Down Syndrome Awareness Month: Meet One CafeMom and Her Son

Sheri Reed
family down syndrome

Photo by dedicatedrider (photo taken about four months ago)

In honor of National Down Syndrome Awareness month (October), we'd like to introduce CafeMom dedicatedrider, mom to the two cuties above. She has one child with Down Syndrome.

Today we're talking to this mom about her experience and daily life.

dedicatedrider, you're a busy stay-at-home mom with a 20-month old son, an 8-month old son, and a third child on the way. In addition, your oldest son Philip was diagnosed with Down Syndrome at birth. What is your daily life like in general? 

Probably not as different from most people's as you might think. I take care of my boys, take care of the house, and in my spare time, I get on CafeMom.

What special challenges do you face daily due to Philip's special needs?

Due to his developmental delays, Philip only just started walking about two months ago, and even now, he still needs to be carried when we're out of the house. It can be a bit of a trick to carry two children at once.

However, Philip is actually the easier of my two children. Philip has always been a quiet, independent, easy-to-please child. My second son Marshall is a very high-demand child, having to be held almost constantly, crying, shrieking, etc. Marshall can be just as happy a little boy as his big brother, but he becomes unhappy and fussy very, very easily. They are both very young. This could change in the future, but at this point in life, I find Marshall to be much more difficult a child in comparison to Philip.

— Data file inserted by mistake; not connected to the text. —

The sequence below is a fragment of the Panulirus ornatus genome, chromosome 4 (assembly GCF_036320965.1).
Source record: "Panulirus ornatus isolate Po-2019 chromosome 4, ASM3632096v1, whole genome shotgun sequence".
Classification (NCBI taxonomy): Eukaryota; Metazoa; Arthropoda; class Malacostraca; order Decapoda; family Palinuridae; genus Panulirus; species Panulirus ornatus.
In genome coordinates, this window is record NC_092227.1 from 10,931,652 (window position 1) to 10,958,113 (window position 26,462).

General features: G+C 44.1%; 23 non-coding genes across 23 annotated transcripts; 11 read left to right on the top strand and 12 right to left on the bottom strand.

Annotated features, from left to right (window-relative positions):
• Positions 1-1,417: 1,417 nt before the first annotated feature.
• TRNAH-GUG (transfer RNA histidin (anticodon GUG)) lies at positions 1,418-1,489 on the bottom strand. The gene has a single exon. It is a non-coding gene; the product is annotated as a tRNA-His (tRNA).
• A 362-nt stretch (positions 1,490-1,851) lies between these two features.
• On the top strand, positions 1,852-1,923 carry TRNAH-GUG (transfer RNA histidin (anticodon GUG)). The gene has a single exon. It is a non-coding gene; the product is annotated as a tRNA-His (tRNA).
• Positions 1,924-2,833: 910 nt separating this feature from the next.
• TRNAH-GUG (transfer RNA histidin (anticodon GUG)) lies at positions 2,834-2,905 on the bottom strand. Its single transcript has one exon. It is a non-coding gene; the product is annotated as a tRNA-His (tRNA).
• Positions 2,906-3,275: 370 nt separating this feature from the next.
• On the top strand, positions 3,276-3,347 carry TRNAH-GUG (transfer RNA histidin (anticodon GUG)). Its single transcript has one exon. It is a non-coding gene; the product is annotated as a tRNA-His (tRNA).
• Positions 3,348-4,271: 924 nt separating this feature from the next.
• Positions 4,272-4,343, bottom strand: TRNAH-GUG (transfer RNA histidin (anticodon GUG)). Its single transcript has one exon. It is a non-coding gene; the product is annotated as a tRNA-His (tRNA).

Does Philip have regular medical or therapy appointments inside or outside your home?

Philip had weekly appointments with an occupational therapist before we made a recent move out of state. The move was in the past month, so I'm still working on getting everything set up and arranged since our move.

In any case, occupational therapy was one day a week, an hour session. It's pretty low key, mostly therapy through play. His occupational therapist used play to help him with the two things that we'd set as his goal in his IEP. She worked with him on fine motor skills, such as isolating a single finger to press a button and stacking blocks and on speech, through reading books, singing songs, and teaching sign language while playing.

I always sat in on sessions at least to observe and often participated, as well as kept the therapist up to date on the new progress Philip made throughout the week when she wasn't present.

How are you coping with these challenges on a daily basis?

My life isn't much different than the lives of other mothers.

In the last 20 months, you've surely learned a lot about Down Syndrome. What's one thing you'd like other moms to know about raising a child with DS.

Children with Down Syndrome are a whole lot more like typical children than they are different. There may be unique challenges to daily life because of their diagnosis, but there are unique challenges with most children.

Do you have any favorite groups here on CafeMom where you have found a place to talk to other moms about Down Syndrome or raising a child with special needs?

There are many groups here on CafeMom that pertain to Down Syndrome. Larger groups will generally gain a quicker response for someone in a hurry to get answers to questions. All are wonderful and hugely beneficial for anyone to find answers to questions, or support. One non-specific Special Needs group that I've found to be especially close-knit and welcoming is Moms Helping Moms with Special Needs Children.

I'm always happy to talk to other moms about Down Syndrome or answer questions. Just send me a message. 

What about you? Do you have a child with Down Syndrome or special needs? What is your experience and daily life like?


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